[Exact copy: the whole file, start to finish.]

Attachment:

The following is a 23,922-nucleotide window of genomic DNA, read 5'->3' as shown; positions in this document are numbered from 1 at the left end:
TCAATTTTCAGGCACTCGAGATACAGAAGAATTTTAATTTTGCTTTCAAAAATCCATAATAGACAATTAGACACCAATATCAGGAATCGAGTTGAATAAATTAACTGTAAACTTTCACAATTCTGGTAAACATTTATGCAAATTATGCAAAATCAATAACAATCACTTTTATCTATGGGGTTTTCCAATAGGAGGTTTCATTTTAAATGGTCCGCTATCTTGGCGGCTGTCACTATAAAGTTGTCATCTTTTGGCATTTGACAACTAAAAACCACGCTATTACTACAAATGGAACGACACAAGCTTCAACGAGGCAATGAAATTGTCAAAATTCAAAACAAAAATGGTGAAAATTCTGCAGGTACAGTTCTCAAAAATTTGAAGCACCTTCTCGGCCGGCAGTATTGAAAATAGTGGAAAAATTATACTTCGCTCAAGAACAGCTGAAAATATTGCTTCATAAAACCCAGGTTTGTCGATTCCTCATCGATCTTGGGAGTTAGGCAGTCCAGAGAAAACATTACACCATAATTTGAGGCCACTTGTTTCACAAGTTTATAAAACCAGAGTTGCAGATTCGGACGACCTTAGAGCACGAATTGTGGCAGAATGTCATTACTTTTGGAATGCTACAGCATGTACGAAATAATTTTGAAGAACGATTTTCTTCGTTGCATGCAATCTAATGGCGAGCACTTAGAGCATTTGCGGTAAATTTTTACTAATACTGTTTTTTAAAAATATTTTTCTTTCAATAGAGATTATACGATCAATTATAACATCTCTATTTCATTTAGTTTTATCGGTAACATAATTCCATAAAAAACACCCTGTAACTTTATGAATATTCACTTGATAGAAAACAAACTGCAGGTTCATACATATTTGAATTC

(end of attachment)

The following is a 23,922-nucleotide window of genomic DNA, read 5'->3' as shown; positions in this document are numbered from 1 at the left end:
TCAATTTTCAGGCACTCGAGATACAGAAGAATTTTAATTTTGCTTTCAAAAATCCATAATAGACAATTAGACACCAATATCAGGAATCGAGTTGAATAAATTAACTGTAAACTTTCACAATTCTGGTAAACATTTATGCAAATTATGCAAAATCAATAACAATCACTTTTATCTATGGGGTTTTCCAATAGGAGGTTTCATTTTAAATGGTCCGCTATCTTGGCGGCTGTCACTATAAAGTTGTCATCTTTTGGCATTTGACAACTAAAAACCACGCTATTACTACAAATGGAACGACACAAGCTTCAACGAGGCAATGAAATTGTCAAAATTCAAAACAAAAATGGTGAAAATTCTGCAGGTACAGTTCTCAAAAATTTGAAGCACCTTCTCGGCCGGCAGTATTGAAAATAGTGGAAAAATTATACTTCGCTCAAGAACAGCTGAAAATATTGCTTCATAAAACCCAGGTTTGTCGATTCCTCATCGATCTTGGGAGTTAGGCAGTCCAGAGAAAACATTACACCATAATTTGAGGCCACTTGTTTCACAAGTTTATAAAACCAGAGTTGCAGATTCGGACGACCTTAGAGCACGAATTGTGGCAGAATGTCATTACTTTTGGAATGCTACAGCATGTACGAAATAATTTTGAAGAACGATTTTCTTCGTTGCATGCAATCTAATGGCGAGCACTTAGAGCATTTGCGGTAAATTTTTACTAATACTGTTTTTTAAAAATATTTTTCTTTCAATAGAGATTATACGATCAATTATAACATCTCTATTTCATTTAGTTTTATCGGTAACATAATTCCATAAAAAACACCCTGTAACTTTATGAATATTCACTTGATAGAAAACAAACTGCAGGTTCATACATATTTGAATTC